Italian Mannerist Painter, 1503-1572
Agnolo di Cosimo (November 17, 1503 ?C November 23,1572), usually known as Il Bronzino, or Agnolo Bronzino (mistaken attempts also have been made in the past to assert his name was Agnolo Tori and even Angelo (Agnolo) Allori), was an Italian Mannerist painter from Florence. The origin of his nickname, Bronzino is unknown, but could derive from his dark complexion, or from that he gave many of his portrait subjects. It has been claimed by some that he had dark skin as a symptom of Addison disease, a condition which affects the adrenal glands and often causes excessive pigmentation of the skin. Related Paintings of Agnolo Bronzino :. | An Allegory with Venus and Cupid | Portrait of Lucrezia Pucci Panciatichi | Pygmalion and Galatea | Maria | Portrait of a Young Man |
Related Artists:Pavel Chistyakov
(July 5 [O.S. June 23] 1832 - November 11, 1919) was a Russian painter and teacher of art.
He studied at the St.Petersburg Academy of arts (1849-1861) under Petr Basin. He was a pensioner of the Academy of Arts in Paris and in Rome (1862?C1870). He taught in the Drawing School of the Society for the Encouragement of the Arts (1860-1864), and in St.Petersburg (from 1872) he was the professor-head of workshop (1908-1910) and managing mosaic branch (1890-1912). The art-pedagogical system of Chistiakov, whose students included Viktor Vasnetsov, Mikhail Vrubel, Vasily Polenov, Ilya Repin, Valentin Serov, and Vasily Surikov, developed in constant struggle against the inert system of academism and played a huge role in the development of realism in Russian art of the second half of the 19th century.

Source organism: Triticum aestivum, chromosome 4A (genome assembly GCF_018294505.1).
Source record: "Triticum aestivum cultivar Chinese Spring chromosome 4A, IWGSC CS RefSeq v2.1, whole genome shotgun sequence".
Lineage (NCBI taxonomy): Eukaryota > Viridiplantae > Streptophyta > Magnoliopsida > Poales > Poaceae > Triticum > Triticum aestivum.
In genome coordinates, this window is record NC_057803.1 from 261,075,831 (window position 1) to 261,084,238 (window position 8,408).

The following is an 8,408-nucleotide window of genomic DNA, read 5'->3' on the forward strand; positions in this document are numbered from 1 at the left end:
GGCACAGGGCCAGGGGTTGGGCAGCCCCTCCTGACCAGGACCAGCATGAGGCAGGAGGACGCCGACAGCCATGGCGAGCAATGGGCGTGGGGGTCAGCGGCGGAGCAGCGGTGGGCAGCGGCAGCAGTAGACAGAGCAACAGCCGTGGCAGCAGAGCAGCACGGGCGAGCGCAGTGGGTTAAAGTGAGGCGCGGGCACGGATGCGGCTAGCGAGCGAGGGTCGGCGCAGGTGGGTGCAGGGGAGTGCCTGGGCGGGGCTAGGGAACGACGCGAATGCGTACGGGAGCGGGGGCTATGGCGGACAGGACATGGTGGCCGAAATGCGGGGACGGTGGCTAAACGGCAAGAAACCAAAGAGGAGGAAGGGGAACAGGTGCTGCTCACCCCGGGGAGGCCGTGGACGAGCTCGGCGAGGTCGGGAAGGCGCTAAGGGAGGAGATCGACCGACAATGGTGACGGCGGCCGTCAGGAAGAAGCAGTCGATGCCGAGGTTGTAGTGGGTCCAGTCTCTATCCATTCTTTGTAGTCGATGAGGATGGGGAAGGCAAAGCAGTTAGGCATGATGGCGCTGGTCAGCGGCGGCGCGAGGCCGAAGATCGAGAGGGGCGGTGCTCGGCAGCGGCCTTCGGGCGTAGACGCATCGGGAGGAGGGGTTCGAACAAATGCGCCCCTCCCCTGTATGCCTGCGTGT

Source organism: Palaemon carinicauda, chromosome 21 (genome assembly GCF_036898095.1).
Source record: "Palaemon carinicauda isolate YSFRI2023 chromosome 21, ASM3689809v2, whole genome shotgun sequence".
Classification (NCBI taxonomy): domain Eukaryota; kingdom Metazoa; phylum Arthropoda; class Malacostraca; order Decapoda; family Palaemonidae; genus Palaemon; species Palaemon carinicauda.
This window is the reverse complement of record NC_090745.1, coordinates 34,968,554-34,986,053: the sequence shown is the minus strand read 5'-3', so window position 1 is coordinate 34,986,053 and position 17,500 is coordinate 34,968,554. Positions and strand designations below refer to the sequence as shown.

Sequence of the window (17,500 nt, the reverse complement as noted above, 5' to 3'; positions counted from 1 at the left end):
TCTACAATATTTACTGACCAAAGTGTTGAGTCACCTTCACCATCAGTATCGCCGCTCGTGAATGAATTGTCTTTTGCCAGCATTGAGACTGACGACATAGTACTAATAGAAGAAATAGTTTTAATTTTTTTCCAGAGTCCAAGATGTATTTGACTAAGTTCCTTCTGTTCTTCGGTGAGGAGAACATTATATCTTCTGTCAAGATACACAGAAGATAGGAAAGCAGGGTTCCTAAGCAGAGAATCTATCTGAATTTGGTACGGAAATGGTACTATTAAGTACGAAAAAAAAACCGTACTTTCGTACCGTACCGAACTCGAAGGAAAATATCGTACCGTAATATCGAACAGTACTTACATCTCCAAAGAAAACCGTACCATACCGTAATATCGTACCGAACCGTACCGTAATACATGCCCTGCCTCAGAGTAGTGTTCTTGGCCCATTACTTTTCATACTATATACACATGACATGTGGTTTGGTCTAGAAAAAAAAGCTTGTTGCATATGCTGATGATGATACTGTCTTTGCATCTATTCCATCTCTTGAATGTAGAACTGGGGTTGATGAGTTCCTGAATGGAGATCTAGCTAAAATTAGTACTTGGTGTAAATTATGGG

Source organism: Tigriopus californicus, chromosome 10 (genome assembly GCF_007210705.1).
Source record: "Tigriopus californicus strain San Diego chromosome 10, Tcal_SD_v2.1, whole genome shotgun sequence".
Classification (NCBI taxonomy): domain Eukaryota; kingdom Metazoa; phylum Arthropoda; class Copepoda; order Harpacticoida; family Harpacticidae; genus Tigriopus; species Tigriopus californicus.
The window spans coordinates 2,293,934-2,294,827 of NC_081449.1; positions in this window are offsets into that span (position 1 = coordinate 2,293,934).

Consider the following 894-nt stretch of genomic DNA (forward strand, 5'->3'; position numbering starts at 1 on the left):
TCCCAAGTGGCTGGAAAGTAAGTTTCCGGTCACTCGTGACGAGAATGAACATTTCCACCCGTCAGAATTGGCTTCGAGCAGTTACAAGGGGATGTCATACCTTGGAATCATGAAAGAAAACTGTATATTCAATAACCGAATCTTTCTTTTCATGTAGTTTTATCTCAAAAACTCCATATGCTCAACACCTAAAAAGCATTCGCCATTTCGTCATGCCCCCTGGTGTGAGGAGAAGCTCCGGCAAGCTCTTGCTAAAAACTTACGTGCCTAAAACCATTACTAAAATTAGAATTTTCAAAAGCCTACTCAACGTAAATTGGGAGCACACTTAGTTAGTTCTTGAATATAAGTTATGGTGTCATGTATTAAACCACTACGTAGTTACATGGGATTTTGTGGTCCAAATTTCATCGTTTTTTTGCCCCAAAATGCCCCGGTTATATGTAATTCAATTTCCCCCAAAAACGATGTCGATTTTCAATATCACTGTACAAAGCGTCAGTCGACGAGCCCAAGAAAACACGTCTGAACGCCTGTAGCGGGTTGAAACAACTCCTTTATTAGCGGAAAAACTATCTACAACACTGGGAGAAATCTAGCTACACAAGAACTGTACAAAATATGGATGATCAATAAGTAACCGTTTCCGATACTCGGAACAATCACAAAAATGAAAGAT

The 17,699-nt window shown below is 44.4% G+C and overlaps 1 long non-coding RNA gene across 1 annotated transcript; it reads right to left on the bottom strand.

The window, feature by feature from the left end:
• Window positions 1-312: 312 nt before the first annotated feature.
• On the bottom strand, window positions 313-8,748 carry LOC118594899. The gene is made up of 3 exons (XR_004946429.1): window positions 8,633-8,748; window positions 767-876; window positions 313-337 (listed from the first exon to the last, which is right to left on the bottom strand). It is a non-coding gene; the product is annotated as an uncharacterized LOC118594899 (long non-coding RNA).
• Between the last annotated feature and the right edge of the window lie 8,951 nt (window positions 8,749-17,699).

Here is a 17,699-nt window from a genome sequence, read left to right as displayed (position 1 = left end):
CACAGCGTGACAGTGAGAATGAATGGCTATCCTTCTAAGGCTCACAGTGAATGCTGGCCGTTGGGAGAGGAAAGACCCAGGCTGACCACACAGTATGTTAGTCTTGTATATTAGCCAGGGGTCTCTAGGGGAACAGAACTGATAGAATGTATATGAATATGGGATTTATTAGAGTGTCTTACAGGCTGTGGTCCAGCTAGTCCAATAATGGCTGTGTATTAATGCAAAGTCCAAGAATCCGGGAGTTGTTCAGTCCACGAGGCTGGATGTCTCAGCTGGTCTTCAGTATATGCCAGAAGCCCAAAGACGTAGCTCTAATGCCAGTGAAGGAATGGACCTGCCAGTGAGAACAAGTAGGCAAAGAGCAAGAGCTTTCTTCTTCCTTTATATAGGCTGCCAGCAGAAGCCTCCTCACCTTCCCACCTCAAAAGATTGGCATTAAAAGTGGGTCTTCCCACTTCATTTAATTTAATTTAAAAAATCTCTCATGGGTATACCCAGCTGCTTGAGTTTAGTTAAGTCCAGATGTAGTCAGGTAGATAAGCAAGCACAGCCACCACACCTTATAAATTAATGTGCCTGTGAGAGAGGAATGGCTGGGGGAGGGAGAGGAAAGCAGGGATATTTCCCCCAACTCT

The main goal of Chistiakov was the preparation of the artist-citizen possessing high professional skill. His pedagogical method assumed the merger of the direct perception of nature by the artist with its scientific study. In creative practice he aspired to dramatization of a historical plot and psychological saturation in historical and genre portraits (Head of a Ciucciara, 1864, in the Russian Museum,Bouts, Aelbrecht
Flemish, approx. 1452-1549Bartolomeo Passerotti
(1529-1592) was an Italian painter of the mannerist period, who worked mainly in his native Bologna.
He traveled to Rome in the mid-16th century, where he worked under Girolamo Vignola and Taddeo Zuccari. Upon returning to Bologna, he accumulated a large studio, and influenced many Bolognese who would later play a role in the rise of the Baroque. Annibale Carracci (whose brother Agostino studied with Passarotti) was influenced by Passarotti's genre scenes in a select set of paintings (such as The Beaneater and The Butcher's Shop, the latter being originally attributed to Passarotti). Lucio Massari and Francesco Brizzi were among his pupils. Four of Passarotti's sons, including Ventura, Aurelio, Tiburzio, and Passarotto were painters.